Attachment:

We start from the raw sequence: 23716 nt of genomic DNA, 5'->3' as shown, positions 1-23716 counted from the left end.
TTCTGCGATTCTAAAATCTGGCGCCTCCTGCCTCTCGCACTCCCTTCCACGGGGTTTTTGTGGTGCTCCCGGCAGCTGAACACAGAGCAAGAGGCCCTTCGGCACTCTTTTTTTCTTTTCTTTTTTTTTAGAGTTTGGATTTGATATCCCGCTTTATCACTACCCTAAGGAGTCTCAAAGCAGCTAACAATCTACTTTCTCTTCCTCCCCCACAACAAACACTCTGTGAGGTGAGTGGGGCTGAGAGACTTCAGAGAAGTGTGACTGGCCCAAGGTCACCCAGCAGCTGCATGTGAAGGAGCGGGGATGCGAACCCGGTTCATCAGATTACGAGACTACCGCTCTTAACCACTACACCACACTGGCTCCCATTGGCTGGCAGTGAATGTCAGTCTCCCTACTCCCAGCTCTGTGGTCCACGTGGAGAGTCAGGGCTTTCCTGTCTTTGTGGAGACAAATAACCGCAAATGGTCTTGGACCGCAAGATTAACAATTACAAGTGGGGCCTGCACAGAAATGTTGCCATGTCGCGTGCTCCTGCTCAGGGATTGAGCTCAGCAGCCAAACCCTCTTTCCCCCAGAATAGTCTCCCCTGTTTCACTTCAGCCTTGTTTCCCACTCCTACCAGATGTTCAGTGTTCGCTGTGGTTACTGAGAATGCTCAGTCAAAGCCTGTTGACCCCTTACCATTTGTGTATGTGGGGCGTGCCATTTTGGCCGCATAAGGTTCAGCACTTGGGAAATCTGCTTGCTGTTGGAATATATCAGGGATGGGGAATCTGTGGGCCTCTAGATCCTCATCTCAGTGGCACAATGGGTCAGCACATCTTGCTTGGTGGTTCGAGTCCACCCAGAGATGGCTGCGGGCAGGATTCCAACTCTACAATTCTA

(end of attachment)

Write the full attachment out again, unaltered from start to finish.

We start from the raw sequence: 23716 nt of genomic DNA, 5'->3' as shown, positions 1-23716 counted from the left end.
TTCTGCGATTCTAAAATCTGGCGCCTCCTGCCTCTCGCACTCCCTTCCACGGGGTTTTTGTGGTGCTCCCGGCAGCTGAACACAGAGCAAGAGGCCCTTCGGCACTCTTTTTTTCTTTTCTTTTTTTTTAGAGTTTGGATTTGATATCCCGCTTTATCACTACCCTAAGGAGTCTCAAAGCAGCTAACAATCTACTTTCTCTTCCTCCCCCACAACAAACACTCTGTGAGGTGAGTGGGGCTGAGAGACTTCAGAGAAGTGTGACTGGCCCAAGGTCACCCAGCAGCTGCATGTGAAGGAGCGGGGATGCGAACCCGGTTCATCAGATTACGAGACTACCGCTCTTAACCACTACACCACACTGGCTCCCATTGGCTGGCAGTGAATGTCAGTCTCCCTACTCCCAGCTCTGTGGTCCACGTGGAGAGTCAGGGCTTTCCTGTCTTTGTGGAGACAAATAACCGCAAATGGTCTTGGACCGCAAGATTAACAATTACAAGTGGGGCCTGCACAGAAATGTTGCCATGTCGCGTGCTCCTGCTCAGGGATTGAGCTCAGCAGCCAAACCCTCTTTCCCCCAGAATAGTCTCCCCTGTTTCACTTCAGCCTTGTTTCCCACTCCTACCAGATGTTCAGTGTTCGCTGTGGTTACTGAGAATGCTCAGTCAAAGCCTGTTGACCCCTTACCATTTGTGTATGTGGGGCGTGCCATTTTGGCCGCATAAGGTTCAGCACTTGGGAAATCTGCTTGCTGTTGGAATATATCAGGGATGGGGAATCTGTGGGCCTCTAGATCCTCATCTCAGTGGCACAATGGGTCAGCACATCTTGCTTGGTGGTTCGAGTCCACCCAGAGATGGCTGCGGGCAGGATTCCAACTCTACAATTCTA